Claudia Norris has released two low key pop EPs full of pop goodness and continues to grow her fan base with a third called Shine. Norris works her material in a very admirable, grassroots sort of way that avoids the use of outside contributors (in the songwriting department) as she uploads the material herself to YouTube and does all of the work in getting it out there. In a current scene where most pop songsmiths don’t even compose their own material let alone get involved in pushing it online, that’s quite an accomplishment.
Shine plays to Claudia’s strengths and they are many. Those expecting something they’ve never heard before might not be in the right department but music fans searching for good pop song craft should enjoy the four songs on offer. Of the quartet the opener “Tonight” and closer “Sunny Afternoon” are easily the best and the most rocked-out material in Claudia’s arsenal. “Tonight” fluxes a bass drum heavy dance beat pulse that goes right for a stunning chorus with all of the elements in place to build up to such a venerable dazzle (spacious power chords on the guitar, plenty of bass in the mix and glittery keyboards). The star of the show is surely Norris’ expressive, high-end vocals that definitely fly high above the music and make all of the right moves where phrasing and melody are concerned. The finale track “Sunny Afternoon” is the complete opposite of “Tonight” and illustrates the deep juxtaposition of styles that Claudia brings to the table. Here various guitar sounds (slide, acoustic, electric) combine into a sort of country rocker that calls to mind Shania Twain’s harder-edged pop standards. The chorus is instantly etched into memory; the song taking a pure power pop turn in these moments when stacked up against the groovier, more rocked-out choruses.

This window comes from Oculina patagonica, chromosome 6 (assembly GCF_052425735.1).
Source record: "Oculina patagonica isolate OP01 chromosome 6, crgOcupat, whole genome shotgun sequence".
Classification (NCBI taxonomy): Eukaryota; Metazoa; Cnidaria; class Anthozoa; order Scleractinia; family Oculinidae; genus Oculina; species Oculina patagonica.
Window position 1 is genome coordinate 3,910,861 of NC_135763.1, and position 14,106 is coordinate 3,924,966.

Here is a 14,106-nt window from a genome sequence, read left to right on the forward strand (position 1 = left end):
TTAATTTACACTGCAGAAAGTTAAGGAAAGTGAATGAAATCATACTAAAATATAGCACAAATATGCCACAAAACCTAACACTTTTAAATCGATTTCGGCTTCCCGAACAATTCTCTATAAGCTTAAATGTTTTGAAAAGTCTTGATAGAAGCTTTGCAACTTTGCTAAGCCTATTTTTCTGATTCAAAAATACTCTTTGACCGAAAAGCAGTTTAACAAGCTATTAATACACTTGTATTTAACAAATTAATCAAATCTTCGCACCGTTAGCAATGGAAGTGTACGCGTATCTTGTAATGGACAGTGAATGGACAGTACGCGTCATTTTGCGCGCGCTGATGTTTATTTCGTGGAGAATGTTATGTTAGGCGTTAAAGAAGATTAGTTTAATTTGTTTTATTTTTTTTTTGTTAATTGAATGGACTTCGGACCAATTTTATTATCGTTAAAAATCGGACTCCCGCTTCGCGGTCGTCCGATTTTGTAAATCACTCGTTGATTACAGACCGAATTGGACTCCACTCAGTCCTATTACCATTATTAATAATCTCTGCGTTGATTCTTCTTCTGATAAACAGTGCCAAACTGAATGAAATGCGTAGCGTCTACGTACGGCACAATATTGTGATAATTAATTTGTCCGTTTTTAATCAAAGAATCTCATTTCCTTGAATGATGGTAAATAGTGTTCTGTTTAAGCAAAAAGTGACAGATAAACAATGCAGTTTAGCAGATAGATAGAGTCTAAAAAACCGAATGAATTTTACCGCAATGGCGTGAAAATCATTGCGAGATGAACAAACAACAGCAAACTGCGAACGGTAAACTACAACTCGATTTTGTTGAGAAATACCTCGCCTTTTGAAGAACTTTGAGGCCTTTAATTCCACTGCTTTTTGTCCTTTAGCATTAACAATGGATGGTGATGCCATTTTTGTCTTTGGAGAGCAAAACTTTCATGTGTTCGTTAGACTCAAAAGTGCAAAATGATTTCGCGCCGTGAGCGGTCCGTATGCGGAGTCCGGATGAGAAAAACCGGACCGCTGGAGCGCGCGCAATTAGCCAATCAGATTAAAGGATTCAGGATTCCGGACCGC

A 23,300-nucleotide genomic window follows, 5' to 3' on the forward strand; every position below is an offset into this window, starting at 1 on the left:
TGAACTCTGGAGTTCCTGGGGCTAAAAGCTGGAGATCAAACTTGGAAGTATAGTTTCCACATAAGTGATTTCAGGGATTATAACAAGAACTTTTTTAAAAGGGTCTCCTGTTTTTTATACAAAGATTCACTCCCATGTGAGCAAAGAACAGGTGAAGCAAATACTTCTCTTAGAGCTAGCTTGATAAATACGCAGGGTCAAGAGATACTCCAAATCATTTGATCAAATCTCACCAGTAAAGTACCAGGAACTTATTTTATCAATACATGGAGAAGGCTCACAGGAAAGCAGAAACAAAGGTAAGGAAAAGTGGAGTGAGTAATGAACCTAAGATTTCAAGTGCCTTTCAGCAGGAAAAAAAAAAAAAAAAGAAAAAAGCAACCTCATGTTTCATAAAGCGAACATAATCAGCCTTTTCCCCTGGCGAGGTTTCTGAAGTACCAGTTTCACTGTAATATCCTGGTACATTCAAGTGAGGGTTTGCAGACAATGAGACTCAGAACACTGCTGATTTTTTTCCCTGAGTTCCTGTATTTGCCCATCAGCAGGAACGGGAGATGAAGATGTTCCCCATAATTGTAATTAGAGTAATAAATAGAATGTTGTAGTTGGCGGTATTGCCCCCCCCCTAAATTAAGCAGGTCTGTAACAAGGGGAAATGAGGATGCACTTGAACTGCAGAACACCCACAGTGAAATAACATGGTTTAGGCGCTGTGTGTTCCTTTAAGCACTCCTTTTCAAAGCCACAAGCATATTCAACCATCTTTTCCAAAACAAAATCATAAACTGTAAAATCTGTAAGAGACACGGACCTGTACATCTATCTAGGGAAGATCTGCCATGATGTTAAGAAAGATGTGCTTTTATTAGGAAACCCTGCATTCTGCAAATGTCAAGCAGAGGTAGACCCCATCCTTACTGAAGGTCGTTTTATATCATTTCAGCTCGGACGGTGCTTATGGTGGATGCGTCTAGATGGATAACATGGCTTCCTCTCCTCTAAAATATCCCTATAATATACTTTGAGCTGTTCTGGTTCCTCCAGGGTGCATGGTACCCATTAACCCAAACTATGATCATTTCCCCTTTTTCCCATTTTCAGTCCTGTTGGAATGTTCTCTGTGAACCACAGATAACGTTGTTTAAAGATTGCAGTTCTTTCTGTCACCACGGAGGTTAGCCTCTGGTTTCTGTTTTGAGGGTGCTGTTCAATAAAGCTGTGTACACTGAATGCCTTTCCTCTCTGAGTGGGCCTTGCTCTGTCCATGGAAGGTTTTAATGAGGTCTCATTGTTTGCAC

The title is track is also nicely done though it doesn’t quite have as big of a chorus hook as you’d hope for. Each verse moves breezily to the next with light electric guitar coupled to acoustics and simple yet effective bass lines (with drumming to match). Norris works her vocal magic throughout but the chorus mostly just repeats the song-title and could use a little bit stronger musical backing behind it. The album’s big ballad “Marry you” is marred only by some slightly annoying “Whoa-ohs” that are repeated ad nauseam and for lengthy intervals…they just don’t seem to fit what is an otherwise well-performed, well-produced piece that sparkles with piano, acoustic guitars and generally sound vocalizations (Claudia’s singing is truly spectacular in this song aside from the aforementioned nitpick).
Shine won’t win any awards for reinventing the wheel and occasionally the songwriting could use a bit of polish. Still, by pop standards Shine has all of the right ingredients to make a splash and when everything is working Claudia kicks up a good musical sweat that should get bodies moving and people singing along. The sheer variety of the material is enough to render the lesser tracks as enjoyable filler and the better songs as truly entertaining.
8 out of 10 stars.
– Shannon Cowden